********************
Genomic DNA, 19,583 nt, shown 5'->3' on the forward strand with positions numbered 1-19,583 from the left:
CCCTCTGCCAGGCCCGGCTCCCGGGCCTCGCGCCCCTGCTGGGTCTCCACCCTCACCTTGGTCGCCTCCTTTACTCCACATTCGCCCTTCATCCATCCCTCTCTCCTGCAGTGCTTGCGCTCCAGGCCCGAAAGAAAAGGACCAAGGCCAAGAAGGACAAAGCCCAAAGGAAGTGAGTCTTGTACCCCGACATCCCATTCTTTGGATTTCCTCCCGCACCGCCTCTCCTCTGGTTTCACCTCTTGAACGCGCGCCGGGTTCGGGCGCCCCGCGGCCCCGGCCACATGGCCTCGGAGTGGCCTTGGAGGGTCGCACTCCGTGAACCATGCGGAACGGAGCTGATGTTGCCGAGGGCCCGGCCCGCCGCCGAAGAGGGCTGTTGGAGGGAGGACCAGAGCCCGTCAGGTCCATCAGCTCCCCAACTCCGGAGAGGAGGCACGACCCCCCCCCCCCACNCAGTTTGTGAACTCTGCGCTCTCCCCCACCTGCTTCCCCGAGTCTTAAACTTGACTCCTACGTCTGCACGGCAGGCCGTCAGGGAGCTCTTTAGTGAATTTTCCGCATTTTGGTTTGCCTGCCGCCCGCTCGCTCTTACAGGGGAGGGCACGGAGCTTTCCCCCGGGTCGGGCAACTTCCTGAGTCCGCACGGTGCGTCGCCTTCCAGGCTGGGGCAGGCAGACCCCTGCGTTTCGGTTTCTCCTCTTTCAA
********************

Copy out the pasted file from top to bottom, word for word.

Genomic DNA, 19,583 nt, shown 5'->3' on the forward strand with positions numbered 1-19,583 from the left:
CCCTCTGCCAGGCCCGGCTCCCGGGCCTCGCGCCCCTGCTGGGTCTCCACCCTCACCTTGGTCGCCTCCTTTACTCCACATTCGCCCTTCATCCATCCCTCTCTCCTGCAGTGCTTGCGCTCCAGGCCCGAAAGAAAAGGACCAAGGCCAAGAAGGACAAAGCCCAAAGGAAGTGAGTCTTGTACCCCGACATCCCATTCTTTGGATTTCCTCCCGCACCGCCTCTCCTCTGGTTTCACCTCTTGAACGCGCGCCGGGTTCGGGCGCCCCGCGGCCCCGGCCACATGGCCTCGGAGTGGCCTTGGAGGGTCGCACTCCGTGAACCATGCGGAACGGAGCTGATGTTGCCGAGGGCCCGGCCCGCCGCCGAAGAGGGCTGTTGGAGGGAGGACCAGAGCCCGTCAGGTCCATCAGCTCCCCAACTCCGGAGAGGAGGCACGACCCCCCCCCCCCACNCAGTTTGTGAACTCTGCGCTCTCCCCCACCTGCTTCCCCGAGTCTTAAACTTGACTCCTACGTCTGCACGGCAGGCCGTCAGGGAGCTCTTTAGTGAATTTTCCGCATTTTGGTTTGCCTGCCGCCCGCTCGCTCTTACAGGGGAGGGCACGGAGCTTTCCCCCGGGTCGGGCAACTTCCTGAGTCCGCACGGTGCGTCGCCTTCCAGGCTGGGGCAGGCAGACCCCTGCGTTTCGGTTTCTCCTCTTTCAA